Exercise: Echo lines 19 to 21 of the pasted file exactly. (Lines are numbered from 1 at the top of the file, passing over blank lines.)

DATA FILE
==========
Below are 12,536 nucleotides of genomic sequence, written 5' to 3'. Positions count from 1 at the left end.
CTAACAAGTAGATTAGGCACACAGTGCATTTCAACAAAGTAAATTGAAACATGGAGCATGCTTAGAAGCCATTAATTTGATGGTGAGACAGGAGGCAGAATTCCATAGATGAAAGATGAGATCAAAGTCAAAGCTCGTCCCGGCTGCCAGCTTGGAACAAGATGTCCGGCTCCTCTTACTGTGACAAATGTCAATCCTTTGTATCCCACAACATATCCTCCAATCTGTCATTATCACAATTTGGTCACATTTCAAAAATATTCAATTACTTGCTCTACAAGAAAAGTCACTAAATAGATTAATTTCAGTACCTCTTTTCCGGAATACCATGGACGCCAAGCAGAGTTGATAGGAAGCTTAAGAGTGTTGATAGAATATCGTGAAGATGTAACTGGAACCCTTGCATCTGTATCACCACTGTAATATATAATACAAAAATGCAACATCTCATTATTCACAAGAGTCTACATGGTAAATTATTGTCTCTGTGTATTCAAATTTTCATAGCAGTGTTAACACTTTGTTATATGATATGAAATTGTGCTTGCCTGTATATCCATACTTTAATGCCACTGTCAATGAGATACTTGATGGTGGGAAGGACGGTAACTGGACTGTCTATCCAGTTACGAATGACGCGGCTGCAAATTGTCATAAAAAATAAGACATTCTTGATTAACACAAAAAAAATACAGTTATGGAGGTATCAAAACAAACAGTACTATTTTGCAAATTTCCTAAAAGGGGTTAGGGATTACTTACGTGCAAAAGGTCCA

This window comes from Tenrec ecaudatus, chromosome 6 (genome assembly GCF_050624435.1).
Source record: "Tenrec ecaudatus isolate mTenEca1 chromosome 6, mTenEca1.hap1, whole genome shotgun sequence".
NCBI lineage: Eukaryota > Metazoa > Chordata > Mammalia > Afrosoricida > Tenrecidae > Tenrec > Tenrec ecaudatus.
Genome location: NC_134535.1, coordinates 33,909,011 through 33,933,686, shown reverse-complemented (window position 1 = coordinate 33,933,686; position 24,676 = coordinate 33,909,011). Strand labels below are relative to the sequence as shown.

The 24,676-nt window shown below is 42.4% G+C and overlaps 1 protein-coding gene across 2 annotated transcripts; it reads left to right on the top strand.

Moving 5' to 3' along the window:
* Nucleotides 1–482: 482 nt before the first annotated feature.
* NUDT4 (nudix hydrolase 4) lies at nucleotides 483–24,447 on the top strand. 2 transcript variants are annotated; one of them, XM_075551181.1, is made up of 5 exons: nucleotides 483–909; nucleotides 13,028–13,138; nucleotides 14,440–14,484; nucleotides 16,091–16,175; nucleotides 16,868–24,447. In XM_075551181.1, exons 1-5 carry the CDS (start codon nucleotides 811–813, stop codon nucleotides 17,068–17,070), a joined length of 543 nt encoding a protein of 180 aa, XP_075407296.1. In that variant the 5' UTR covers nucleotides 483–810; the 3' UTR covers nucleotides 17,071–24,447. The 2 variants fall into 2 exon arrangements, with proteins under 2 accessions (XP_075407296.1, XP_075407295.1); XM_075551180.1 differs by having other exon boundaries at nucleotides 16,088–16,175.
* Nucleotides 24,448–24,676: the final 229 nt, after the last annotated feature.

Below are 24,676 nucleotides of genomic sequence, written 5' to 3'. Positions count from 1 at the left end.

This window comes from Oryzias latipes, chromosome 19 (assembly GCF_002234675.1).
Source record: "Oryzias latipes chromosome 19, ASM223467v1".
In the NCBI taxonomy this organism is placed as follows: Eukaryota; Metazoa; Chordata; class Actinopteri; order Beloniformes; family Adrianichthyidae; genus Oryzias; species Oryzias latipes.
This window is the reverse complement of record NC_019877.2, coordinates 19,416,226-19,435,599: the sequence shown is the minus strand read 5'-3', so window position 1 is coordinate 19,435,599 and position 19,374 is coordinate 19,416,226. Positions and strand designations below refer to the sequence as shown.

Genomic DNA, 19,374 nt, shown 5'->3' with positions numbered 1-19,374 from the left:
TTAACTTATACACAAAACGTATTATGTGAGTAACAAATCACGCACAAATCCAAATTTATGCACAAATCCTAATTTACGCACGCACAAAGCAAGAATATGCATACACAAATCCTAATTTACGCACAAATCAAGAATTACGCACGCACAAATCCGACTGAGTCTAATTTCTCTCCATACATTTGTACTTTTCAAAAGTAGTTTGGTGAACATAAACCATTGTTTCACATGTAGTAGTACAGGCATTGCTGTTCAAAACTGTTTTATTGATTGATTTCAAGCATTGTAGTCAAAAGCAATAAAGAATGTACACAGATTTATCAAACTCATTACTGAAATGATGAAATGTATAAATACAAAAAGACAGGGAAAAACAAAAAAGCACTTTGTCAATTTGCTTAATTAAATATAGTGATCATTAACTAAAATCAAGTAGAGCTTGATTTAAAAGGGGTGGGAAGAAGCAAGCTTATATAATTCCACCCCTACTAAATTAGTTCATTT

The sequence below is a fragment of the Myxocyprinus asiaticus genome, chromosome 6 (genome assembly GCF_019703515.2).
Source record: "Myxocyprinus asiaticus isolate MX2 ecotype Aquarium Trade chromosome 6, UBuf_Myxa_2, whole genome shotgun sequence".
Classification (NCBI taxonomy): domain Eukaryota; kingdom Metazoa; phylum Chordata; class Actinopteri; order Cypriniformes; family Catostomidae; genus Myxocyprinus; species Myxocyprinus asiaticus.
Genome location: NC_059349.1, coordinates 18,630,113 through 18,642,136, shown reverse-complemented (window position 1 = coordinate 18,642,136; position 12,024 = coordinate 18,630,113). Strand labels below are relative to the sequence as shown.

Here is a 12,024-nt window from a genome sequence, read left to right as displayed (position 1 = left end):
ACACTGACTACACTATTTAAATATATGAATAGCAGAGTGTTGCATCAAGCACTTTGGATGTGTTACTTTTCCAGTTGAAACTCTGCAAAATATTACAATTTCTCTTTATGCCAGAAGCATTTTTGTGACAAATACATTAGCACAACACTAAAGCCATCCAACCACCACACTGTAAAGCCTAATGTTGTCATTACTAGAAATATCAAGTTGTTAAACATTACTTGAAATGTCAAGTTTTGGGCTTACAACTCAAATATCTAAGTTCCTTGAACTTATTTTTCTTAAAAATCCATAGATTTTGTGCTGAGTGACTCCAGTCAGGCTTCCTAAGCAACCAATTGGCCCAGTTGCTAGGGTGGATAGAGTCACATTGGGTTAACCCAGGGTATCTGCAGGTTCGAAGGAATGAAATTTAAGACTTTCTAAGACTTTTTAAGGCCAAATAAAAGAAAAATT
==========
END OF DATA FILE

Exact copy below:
The sequence below is a fragment of the Myxocyprinus asiaticus genome, chromosome 6 (genome assembly GCF_019703515.2).
Source record: "Myxocyprinus asiaticus isolate MX2 ecotype Aquarium Trade chromosome 6, UBuf_Myxa_2, whole genome shotgun sequence".
Classification (NCBI taxonomy): domain Eukaryota; kingdom Metazoa; phylum Chordata; class Actinopteri; order Cypriniformes; family Catostomidae; genus Myxocyprinus; species Myxocyprinus asiaticus.